Turning away from nostalgia and towards the present, “In the Flesh” and “Run Like Hell” are part of a fascist fantasy sequence in which Pink is a rock n’ roll dictator. Just as the Pink Floyd’s The Wall was laden with references to the Berlin Wall and the Cold War, Another Brick made its own political allusions, this time to Trump’s border-wall and xenophobia. The scene displays torture and incarceration of prisoners, a disproportionate number of whom are people of colour, meanwhile, Pink spouts racial slurs and megalomaniacal nonsense. Another Brick acquires a political edge without being too heavy-handed, showing the dangers of entertainment-world egos passing into the political sphere.
“The Trial” sequence is delightfully surreal: Pink is on trial by the cast of characters introduced throughout the rest of the opera, including his wife, teacher, and mother. All are outfitted in gaudy, shiny crow costumes, laying to rest any lingering suspicions that these events are happening anywhere but in Pink’s drug-addled mind. As a young listener, I recall grappling with the urge to skip over this track because it was just too odd. But, interpreted as a climactic scene in an opera, “The Trial” finally made sense for me—perhaps more so than on the album. And it is in this way, in “The Trial” and the choral finale, “Outside the Wall,” that Bilodeau truly shines. It turns out that the secret to an operatic adaptation of rock isn’t so much forcing rock into a new generic context, but drawing out what was operatic in the first place. The Wall was already a rock opera, complete with leitmotivs, stirring choruses, and intergenerational drama: Another Brick is at its best when it lets The Wall be what it already was.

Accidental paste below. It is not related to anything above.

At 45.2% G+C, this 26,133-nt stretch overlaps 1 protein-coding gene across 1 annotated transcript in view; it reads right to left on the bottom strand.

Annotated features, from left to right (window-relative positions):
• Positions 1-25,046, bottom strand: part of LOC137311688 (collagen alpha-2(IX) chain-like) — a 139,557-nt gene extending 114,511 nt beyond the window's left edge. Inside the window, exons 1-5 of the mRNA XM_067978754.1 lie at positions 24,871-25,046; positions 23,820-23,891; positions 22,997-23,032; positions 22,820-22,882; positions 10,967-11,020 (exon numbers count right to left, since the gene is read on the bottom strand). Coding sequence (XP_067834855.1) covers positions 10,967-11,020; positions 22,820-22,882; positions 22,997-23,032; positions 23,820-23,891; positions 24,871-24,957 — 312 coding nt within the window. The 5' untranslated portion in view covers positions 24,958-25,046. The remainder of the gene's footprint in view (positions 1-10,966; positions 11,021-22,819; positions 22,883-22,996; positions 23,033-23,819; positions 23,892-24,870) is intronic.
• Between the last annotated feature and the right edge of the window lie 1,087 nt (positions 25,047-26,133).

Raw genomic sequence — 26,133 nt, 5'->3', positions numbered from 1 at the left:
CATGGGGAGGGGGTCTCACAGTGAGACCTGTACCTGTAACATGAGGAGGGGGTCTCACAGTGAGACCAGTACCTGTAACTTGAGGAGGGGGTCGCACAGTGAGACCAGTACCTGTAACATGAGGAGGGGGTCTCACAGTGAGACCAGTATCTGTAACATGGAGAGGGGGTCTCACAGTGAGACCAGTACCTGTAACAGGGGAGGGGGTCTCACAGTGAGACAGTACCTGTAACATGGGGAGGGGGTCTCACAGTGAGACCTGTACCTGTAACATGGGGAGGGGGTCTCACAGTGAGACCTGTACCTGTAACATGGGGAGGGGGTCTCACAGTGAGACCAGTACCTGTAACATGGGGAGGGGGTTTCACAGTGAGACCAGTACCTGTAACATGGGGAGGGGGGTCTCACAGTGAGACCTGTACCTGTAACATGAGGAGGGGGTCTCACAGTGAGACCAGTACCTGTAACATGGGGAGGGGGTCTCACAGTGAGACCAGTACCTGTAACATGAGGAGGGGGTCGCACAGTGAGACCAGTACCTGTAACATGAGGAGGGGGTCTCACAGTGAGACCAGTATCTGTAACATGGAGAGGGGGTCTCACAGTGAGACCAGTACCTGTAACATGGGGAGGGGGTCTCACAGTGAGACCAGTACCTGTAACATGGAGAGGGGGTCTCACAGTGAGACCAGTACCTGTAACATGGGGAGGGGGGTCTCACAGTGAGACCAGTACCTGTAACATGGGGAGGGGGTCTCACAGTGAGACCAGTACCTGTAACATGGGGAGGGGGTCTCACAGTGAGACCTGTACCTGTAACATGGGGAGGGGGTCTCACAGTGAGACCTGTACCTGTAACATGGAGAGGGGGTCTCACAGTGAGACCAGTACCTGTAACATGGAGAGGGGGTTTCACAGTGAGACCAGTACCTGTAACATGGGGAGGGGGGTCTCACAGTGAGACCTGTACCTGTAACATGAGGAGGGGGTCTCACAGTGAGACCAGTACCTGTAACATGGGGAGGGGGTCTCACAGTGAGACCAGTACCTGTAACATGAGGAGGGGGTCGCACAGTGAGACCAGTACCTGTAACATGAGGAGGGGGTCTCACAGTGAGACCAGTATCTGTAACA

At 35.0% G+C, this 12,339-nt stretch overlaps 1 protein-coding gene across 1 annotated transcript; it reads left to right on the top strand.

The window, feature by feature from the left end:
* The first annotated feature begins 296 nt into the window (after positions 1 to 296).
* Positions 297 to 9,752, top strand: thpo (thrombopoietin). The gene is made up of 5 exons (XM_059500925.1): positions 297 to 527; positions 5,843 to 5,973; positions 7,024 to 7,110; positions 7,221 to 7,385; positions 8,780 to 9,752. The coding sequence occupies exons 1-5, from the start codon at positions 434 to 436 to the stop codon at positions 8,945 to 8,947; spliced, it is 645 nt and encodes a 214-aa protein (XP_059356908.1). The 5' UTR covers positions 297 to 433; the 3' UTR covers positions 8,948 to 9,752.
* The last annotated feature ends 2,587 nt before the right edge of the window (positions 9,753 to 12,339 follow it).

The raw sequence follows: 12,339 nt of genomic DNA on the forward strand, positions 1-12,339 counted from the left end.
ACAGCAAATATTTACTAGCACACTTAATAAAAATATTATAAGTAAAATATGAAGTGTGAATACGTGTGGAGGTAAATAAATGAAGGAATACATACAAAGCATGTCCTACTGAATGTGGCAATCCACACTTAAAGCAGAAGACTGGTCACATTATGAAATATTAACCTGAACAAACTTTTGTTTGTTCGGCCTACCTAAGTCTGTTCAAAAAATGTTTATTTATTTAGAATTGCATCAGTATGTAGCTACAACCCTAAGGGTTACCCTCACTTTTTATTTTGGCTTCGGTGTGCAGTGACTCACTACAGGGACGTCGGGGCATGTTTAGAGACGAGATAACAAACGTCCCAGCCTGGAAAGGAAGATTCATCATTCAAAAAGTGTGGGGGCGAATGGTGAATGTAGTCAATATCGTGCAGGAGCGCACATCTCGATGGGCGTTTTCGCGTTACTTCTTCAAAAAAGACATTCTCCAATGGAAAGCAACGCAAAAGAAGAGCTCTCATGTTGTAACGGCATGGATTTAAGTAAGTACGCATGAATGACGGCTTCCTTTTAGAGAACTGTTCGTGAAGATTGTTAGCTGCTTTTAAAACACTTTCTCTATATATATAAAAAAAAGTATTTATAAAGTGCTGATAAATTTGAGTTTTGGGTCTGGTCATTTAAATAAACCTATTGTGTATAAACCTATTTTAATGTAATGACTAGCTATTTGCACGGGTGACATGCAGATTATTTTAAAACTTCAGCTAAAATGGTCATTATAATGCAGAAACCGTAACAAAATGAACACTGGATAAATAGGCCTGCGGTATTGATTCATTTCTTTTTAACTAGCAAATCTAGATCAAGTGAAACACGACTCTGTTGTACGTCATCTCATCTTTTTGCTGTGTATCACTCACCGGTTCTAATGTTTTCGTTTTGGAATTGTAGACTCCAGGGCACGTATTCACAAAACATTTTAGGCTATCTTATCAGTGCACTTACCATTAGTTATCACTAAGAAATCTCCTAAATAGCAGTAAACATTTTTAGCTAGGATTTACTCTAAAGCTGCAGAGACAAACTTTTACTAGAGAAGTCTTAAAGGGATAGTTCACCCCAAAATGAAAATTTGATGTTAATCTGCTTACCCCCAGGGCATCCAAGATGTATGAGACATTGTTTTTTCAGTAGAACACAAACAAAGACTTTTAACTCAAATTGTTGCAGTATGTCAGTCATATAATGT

Three presentations of Another Brick in the Wall: The Opera remain: March 24 (7:30 PM), 26 (2 PM), and 27 (7:30 PM), Salle Wilfrid-Pelletier, Place des Arts, Montreal. www.operademontreal.com